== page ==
Monday, September 24, 2012
Abel Gance's Napoléon is an epic biography of the famed military leader and Emperor of France, a film as grand and ambitious as its subject, as indicated by the fact that this five-hour masterpiece was only the first of a projected six films that would have chronicled the entirety of Napoléon's life. Gance never made the subsequent films, but this overwhelming, technically stunning and passionate work — encompassing Napoléon's boyhood, his experiences during the French Revolution, and his invasion of Italy — is more than enough, an unforgettable monument of the cinema.
It is certainly one of the most innovative films of the silent era, with Gance restlessly inventing and combining multiple techniques, pouring everything into the film. Even before the famous climactic final reel, for which Gance created a widescreen three-camera shooting technique he called Polyvision, the film is a virtual catalog of everything that was possible in the silent cinema, and probably at least a few things that weren't possible before Gance. The camera shakes and sways, freed from static framings, and the film's approach to montage, controlling pacing by periodically building up to bursts of frenzied cutting and layered multiple exposures, is practically modern.
Gance opens the film with an extraordinary 10-minute-plus sequence that introduces the boy Napoléon's (Vladimir Roudenko) battlefield leadership in microcosm in the midst of a schoolboy snowball fight. It's a technically exhilarating sequence that, in addition to profiling the hero's character at an early stage of his development, introduces the sheer bravura virtuosity of Gance's filmmaking, with an increasingly frenetic barrage of shaky handheld shots, graceful traveling shots, and frantic montage that builds into a nearly abstract, hyper-modern assault on the senses. At the height of the battle's intensity, Gance even divides the screen into multiple smaller images, finally arriving at a nine-panel grid with the multiple images conveying the confusion of the battle scene, presaging the three-panel widescreen of the finale.
Gance seems to be consistently aiming for techniques that allow him to convey more information than the senses can take in at once, to use visceral fast cutting and superimpositions to create images that are felt as much as seen. The aesthetics of the snowball fight — the jittery handheld camera and speed-blurred shots that last only a second or two before being replaced by another disorienting snippet of action — prefigure modern action cinema and must have been positively jaw-dropping when the film was new. Gance later applies a similar style to the actual battles of Napoléon's military career, as the young officer (played by Albert Dieudonné as an adult) steadily climbs up the ranks and proves his prowess with his brilliant strategy and bold daring. The battles are all smoke and cannon-fire and messy scrabbling in the mud with swords and bayonets. While Napoléon and the other officers plan everything out in advance via geometric shapes laid out on maps, representing opposing armies, the actual fighting is frenetic, often with Napoléon himself standing stoically in the midst of the chaos, presenting a strong profile to the camera.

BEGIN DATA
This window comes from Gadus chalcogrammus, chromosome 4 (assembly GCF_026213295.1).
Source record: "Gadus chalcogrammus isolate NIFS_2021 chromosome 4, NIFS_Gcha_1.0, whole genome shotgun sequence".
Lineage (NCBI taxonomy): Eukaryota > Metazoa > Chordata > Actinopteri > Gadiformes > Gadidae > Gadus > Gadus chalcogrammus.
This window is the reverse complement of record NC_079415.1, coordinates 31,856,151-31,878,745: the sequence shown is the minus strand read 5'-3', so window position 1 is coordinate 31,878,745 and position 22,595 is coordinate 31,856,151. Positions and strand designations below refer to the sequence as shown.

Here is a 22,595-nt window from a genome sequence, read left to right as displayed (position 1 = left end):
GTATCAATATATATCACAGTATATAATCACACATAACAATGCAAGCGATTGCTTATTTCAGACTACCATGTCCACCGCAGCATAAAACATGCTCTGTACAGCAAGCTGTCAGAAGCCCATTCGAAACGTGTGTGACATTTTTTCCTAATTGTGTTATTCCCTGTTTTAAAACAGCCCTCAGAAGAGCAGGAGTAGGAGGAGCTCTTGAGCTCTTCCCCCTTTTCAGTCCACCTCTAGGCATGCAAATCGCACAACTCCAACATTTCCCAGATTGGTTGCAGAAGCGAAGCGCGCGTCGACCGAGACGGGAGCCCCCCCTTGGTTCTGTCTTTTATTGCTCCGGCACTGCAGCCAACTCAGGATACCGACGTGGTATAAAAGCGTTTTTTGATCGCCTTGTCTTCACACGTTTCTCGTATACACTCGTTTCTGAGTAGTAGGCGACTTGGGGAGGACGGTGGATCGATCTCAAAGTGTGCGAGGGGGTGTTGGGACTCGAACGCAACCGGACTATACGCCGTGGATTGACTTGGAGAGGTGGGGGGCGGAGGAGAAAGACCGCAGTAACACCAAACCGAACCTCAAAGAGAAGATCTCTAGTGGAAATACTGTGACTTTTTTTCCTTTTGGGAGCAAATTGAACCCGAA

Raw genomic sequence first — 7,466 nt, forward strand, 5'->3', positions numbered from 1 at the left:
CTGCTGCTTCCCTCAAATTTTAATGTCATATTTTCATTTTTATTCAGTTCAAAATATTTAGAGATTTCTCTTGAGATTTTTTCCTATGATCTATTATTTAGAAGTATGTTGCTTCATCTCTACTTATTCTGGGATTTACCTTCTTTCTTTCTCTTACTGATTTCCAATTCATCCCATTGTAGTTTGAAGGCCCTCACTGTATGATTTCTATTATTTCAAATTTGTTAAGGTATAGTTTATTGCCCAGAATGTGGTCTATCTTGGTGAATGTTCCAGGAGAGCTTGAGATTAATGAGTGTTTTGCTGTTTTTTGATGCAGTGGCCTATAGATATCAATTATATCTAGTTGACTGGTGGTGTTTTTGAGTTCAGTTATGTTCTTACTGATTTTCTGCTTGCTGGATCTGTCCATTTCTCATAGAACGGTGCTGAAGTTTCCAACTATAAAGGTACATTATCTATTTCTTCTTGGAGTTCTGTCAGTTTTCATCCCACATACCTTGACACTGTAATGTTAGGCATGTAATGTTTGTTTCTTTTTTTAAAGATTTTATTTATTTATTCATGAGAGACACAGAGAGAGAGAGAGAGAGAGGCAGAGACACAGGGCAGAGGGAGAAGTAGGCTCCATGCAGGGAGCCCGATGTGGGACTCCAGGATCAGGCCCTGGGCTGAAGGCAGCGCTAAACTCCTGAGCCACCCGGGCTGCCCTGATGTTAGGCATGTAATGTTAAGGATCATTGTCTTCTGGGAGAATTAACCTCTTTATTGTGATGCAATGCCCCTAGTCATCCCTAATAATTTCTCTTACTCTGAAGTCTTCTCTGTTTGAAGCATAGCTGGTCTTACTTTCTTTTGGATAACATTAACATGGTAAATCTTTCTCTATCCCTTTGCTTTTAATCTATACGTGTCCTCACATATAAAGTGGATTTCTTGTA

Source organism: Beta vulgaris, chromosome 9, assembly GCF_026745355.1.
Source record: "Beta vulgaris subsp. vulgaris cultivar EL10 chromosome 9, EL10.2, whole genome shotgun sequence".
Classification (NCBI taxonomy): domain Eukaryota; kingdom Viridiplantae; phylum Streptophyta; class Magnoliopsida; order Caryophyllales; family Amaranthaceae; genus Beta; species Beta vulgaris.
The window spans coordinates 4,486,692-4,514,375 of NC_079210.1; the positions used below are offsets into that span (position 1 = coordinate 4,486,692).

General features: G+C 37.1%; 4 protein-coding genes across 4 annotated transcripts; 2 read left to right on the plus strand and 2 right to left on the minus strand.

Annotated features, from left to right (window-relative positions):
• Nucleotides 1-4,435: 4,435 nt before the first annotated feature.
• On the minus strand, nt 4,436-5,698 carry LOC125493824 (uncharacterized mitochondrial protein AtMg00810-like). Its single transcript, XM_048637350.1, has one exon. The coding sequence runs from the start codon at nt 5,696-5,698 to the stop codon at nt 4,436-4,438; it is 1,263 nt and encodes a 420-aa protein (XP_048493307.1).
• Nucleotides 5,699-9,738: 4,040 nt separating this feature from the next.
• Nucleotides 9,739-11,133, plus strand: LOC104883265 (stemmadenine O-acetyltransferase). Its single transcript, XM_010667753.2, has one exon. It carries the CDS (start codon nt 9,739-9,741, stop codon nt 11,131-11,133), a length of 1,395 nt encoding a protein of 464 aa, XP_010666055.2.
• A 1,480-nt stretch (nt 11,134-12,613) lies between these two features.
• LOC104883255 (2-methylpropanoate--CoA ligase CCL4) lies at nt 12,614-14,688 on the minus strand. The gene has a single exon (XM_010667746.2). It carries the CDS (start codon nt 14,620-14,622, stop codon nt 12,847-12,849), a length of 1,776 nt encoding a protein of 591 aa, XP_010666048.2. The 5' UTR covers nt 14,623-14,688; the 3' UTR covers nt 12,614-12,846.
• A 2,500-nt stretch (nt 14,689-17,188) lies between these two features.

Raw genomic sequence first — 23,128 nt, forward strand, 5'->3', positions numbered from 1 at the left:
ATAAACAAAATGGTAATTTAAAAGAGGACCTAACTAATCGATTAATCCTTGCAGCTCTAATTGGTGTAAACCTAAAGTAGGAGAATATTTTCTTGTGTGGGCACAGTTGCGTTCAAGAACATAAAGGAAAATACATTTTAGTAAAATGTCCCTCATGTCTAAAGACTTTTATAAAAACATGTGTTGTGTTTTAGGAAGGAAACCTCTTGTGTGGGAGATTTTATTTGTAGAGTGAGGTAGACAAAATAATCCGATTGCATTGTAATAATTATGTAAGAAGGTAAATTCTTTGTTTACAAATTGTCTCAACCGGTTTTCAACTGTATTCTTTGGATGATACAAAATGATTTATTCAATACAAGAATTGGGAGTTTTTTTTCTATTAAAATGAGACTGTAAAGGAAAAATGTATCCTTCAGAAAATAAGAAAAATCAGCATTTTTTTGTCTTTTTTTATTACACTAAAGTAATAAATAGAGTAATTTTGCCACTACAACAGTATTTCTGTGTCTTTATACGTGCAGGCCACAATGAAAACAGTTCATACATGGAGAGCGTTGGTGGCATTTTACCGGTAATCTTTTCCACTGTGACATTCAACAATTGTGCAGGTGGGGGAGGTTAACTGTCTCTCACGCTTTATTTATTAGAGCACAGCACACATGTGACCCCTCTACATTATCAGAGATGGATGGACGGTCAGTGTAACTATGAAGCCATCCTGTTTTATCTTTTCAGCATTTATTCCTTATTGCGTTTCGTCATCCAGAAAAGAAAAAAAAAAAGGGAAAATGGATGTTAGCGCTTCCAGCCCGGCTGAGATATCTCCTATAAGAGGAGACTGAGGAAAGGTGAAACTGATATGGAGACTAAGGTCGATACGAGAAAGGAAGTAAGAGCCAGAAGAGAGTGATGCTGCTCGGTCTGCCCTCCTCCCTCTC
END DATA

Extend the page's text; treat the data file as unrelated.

Gance spends a substantial portion of the film on the French Revolution, with his hero on the fringes, watching and waiting for his moment of glory. The "three gods" of the Jacobins — Danton (Alexandre Koubitzky), Marat (Antonin Artaud), and a creepy, sunglass-wearing Robespierre (Edmond van Daële) — are shown stirring up crowds with their revolutionary rhetoric, perhaps inspiring the younger Napoléon. The peak of this segment is the sequence where Claude Joseph Rouget de Lisle leads the National Convention in a stirring rendition of his song, "La Marseillaise," soon to become the French national anthem. The sequence builds to a stirring patriotic fervor, culminating with a rapid-fire barrage of shots lasting barely a second, each flickering shot a closeup of a face in the crowd, their mouths open in song, shouting and singing their pride in their country and their revolutionary zeal. One can practically hear the song, and would even if it weren't frequently referenced and quoted in Carl Davis' score, so visceral is Gance's staging of this moment, daring to make an emotional musical moment so important to the film.